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A leading architect designed this house for his family in the 1920s. Now a new generation is discovering its appeal. Kim Dungey reports.
Mark and Angela Miller had often passed this Dunedin house on their way to other places but it was not until attending an open home that they knew they had found something special.
On the south side, the house was built right up to the street and there were few windows, giving the steep-roofed property an imposing appearance.
But, once through the side gate, they found a mature garden and a substantial brick and plaster home that had north-facing living areas and oozed craftsmanship.
Thoughts of redeveloping their nearby villa quickly vanished.
"It looks ominous and overbearing from the street but you come in and it's a lot softer and inviting,'' Mr Miller explains. "We both fell for it on the front steps.''
Mrs Miller points out the interesting split-level floors, a small door off one bedroom that leads to a balcony and an inconspicuous room a few steps above the kitchen that was originally a storeroom and is now a TV lounge for their daughter (11) and son (10).
"I just loved the quirky, unconventional nature of it and the secret spaces,'' she says. "It's pretty special to be the guardians of something so gorgeous.''
Built in 1928, the Roslyn property was designed by architect Roy Henderson Fraser (1895-1972) and was the Fraser family home for more than 60 years.
Mr Miller, manager of Edinburgh Realty, and Mrs Miller, a professional practice fellow at the Dunedin College of Education, are among only a few other owners, having moved in with their children five years ago.
A carved wooden sign above the front door names the house Grey Walls, possibly after the two-storey arts and crafts house in East Lothian, Scotland, designed by Sir Edwin Lutyens in 1901.
The double-height entry foyer leads to the open-plan living-dining area that was originally a series of smaller rooms, including a washhouse and kitchen.
Off to one side is the large beamed lounge where they spend evenings around an elegant fireplace. The four bedrooms are all upstairs. One was originally a dressing room and two have access to a balcony with views of the Town Belt and harbour.
Original architectural features include casement, octagonal and oriel windows and stained glass by John Brock, one of New Zealand's most prolific stained-glass window designers.
After moving to Dunedin from Melbourne in 1914, Brock produced ecclesiastical and domestic windows, taught at the Dunedin School of Art and painted many murals, including one in what is now the Rialto theatre.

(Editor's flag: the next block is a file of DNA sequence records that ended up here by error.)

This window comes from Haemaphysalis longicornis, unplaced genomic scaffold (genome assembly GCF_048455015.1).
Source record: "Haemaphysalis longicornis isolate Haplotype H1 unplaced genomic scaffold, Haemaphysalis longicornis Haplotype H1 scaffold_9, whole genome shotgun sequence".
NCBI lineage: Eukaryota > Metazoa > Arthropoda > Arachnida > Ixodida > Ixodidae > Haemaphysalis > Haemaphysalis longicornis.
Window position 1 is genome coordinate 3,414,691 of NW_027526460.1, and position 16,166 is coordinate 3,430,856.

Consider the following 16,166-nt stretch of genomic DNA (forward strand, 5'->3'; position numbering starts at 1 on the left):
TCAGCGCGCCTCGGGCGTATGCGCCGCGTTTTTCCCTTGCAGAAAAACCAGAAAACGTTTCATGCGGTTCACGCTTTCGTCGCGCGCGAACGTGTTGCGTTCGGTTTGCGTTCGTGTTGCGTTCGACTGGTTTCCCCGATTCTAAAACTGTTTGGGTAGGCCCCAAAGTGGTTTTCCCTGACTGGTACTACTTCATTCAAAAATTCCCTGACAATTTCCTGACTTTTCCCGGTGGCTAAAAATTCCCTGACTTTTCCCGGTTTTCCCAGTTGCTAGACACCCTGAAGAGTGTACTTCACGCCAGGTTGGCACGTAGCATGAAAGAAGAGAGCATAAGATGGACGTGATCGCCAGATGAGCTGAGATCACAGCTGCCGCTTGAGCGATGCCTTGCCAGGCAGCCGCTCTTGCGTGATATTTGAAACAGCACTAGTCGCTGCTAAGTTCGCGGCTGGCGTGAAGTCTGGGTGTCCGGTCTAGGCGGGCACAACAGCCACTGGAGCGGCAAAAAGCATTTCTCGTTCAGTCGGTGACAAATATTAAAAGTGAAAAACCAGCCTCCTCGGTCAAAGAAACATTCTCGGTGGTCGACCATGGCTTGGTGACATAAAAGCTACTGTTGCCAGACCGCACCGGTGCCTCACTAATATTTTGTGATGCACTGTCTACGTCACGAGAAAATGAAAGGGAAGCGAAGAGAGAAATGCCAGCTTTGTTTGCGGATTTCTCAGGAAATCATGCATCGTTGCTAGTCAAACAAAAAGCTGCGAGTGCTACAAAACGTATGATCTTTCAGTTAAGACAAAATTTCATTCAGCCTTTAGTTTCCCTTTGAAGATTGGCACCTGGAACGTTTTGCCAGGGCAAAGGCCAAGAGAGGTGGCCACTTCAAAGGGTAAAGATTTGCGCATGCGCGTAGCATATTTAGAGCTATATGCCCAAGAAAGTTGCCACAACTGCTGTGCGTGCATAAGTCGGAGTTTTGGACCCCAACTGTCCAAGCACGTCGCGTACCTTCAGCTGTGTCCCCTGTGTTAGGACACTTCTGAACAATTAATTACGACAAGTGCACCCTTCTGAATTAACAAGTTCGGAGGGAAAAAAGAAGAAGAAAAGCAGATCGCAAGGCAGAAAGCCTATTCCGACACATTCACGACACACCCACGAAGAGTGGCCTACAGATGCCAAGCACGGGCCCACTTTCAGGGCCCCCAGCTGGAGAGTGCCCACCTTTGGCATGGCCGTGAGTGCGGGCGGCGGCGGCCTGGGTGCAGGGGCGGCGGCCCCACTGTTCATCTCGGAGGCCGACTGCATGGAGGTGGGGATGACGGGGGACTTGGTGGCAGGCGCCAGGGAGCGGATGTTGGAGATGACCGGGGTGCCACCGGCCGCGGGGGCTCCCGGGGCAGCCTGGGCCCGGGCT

An inscription under his windows in the foyer notes that Grey Walls was built by Robert Mitchell.
There are also internal windows to transfer light from adjoining spaces into what would otherwise be dark areas.
A wooden panel in the living-room ceiling, painted with a koru design, is thought to have been commissioned from Otakou marae on Otago Peninsula, about the time the house was built, Mr Miller says.
"Unfortunately, someone cut into it to put in downlights, but there are still four intact motifs in the centre.''
The small internal-access garage would have accommodated a Model T Ford but is not big enough for a modern car so is used as a laundry and storage area.
Outside, a heritage apple tree produces "the most enormous apples'' and an old espaliered pear tree gave the Millers fruit for the first time this year.
Mr Miller says they never set out to own a historic home, but its arts and crafts design, combined with carefully considered renovations of the kitchen and living areas by previous owners, make it a pleasure to live in.
"Arts and crafts is less ornate [than some styles] and more about the workmanship, so you can actually see the skill that went into things.''
He and his wife appreciate the way the house is oriented to the sun and its sturdy construction. Although they are "great tinkerers'', there is nothing to do but maintain the place.
"The thought that has gone into the design staggers us on a daily basis. It's such a warm house and so easy to live in.''
Who was Roy Fraser?
Roy Henderson Fraser — one half of prominent Dunedin firm Mandeno and Fraser — is described by Heritage New Zealand as one of the city’s finest architects.
Admitted as an associate of the New Zealand Institute of Architects in 1917 and as a fellow in 1931, he also served as president for a year in the 1940s. His partnership with Henry Mandeno began in the early 1920s.
After Mandeno’s retirement, he assumed sole responsibility for the practice, then worked with Bob Oakley and Gib Pinfold until retirement in 1969.
Mandeno and Fraser’s buildings included the Dunedin Town Hall, the Speight’s Brewery buildings, the main block at Wakari Hospital and most of Dunedin’s fire stations, including the Central Fire Station in Castle St.
The Bank of New Zealand was also one of Fraser’s clients, his father having managed BNZ branches in Wyndham and Mosgiel.
Mr Oakley says Fraser also designed many houses, mainly for professional people, and his own home in Roslyn was typical of his work. He liked to build in brick and often used Crittall steel-framed windows.